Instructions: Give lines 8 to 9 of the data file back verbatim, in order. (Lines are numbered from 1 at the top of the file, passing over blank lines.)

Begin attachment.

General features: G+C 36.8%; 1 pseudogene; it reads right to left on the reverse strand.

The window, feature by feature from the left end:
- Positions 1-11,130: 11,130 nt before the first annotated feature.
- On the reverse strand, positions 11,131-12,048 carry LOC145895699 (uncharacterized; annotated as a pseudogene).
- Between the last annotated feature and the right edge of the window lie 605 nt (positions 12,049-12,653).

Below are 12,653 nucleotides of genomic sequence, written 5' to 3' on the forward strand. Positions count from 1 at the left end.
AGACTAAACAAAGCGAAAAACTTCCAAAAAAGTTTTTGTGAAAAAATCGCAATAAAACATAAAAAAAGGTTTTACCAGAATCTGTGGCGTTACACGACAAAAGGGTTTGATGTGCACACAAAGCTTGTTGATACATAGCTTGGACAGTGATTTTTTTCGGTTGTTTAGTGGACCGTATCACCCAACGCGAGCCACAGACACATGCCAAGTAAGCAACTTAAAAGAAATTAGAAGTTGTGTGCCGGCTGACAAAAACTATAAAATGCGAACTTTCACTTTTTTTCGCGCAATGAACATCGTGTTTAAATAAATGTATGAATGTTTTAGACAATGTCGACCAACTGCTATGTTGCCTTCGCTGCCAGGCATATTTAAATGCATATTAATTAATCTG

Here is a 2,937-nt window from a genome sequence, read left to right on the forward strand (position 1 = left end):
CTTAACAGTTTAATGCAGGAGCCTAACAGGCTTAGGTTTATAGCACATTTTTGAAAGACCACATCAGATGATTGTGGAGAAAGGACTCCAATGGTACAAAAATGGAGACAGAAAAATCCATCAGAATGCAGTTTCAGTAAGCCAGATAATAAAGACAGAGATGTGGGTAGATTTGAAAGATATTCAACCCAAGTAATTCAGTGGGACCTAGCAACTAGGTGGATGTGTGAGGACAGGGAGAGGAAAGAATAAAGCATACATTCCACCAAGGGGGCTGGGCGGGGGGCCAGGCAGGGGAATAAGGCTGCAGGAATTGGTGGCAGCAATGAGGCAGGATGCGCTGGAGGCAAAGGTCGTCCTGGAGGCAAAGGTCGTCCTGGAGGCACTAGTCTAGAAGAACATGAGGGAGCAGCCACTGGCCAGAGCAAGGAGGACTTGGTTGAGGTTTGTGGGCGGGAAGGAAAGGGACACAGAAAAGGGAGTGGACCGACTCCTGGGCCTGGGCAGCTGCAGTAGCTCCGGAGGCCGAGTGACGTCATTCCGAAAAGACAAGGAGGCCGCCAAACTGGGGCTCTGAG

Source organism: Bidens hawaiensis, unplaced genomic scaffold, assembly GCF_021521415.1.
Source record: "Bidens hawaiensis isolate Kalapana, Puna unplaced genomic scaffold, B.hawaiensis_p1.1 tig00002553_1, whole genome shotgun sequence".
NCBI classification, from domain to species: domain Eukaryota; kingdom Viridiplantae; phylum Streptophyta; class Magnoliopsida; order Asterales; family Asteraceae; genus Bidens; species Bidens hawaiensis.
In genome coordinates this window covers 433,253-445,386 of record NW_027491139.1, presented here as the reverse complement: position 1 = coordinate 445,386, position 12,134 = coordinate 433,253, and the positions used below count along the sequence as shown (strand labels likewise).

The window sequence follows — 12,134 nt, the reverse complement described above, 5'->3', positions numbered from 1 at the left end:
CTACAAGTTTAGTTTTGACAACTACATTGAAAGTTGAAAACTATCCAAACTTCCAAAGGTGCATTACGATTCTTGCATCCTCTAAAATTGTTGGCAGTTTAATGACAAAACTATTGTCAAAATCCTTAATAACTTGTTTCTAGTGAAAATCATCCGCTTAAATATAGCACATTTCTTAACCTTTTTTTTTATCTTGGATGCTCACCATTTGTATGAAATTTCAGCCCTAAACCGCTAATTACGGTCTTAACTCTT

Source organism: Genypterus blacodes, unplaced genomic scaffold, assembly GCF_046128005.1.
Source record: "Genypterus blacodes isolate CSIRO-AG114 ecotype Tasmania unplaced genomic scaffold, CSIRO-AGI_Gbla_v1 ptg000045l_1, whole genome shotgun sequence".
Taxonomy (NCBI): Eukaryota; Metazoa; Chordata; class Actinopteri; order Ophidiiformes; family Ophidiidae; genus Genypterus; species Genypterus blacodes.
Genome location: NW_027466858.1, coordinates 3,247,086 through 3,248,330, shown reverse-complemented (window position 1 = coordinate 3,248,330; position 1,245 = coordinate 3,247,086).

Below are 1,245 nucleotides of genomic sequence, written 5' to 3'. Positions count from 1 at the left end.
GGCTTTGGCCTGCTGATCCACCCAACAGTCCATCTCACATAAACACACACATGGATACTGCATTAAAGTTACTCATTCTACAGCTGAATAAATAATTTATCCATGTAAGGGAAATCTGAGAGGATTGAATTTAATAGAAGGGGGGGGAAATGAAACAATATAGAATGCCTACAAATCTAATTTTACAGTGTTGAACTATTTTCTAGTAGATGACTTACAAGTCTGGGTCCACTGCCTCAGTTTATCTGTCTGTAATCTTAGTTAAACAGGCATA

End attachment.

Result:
Here is a 2,937-nt window from a genome sequence, read left to right on the forward strand (position 1 = left end):
CTTAACAGTTTAATGCAGGAGCCTAACAGGCTTAGGTTTATAGCACATTTTTGAAAGACCACATCAGATGATTGTGGAGAAAGGACTCCAATGGTACAAAAATGGAGACAGAAAAATCCATCAGAATGCAGTTTCAGTAAGCCAGATAATAAAGACAGAGATGTGGGTAGATTTGAAAGATATTCAACCCAAGTAATTCAGTGGGACCTAGCAACTAGGTGGATGTGTGAGGACAGGGAGAGGAAAGAATAAAGCATACATTCCACCAAGGGGGCTGGGCGGGGGGCCAGGCAGGGGAATAAGGCTGCAGGAATTGGTGGCAGCAATGAGGCAGGATGCGCTGGAGGCAAAGGTCGTCCTGGAGGCAAAGGTCGTCCTGGAGGCACTAGTCTAGAAGAACATGAGGGAGCAGCCACTGGCCAGAGCAAGGAGGACTTGGTTGAGGTTTGTGGGCGGGAAGGAAAGGGACACAGAAAAGGGAGTGGACCGACTCCTGGGCCTGGGCAGCTGCAGTAGCTCCGGAGGCCGAGTGACGTCATTCCGAAAAGACAAGGAGGCCGCCAAACTGGGGCTCTGAG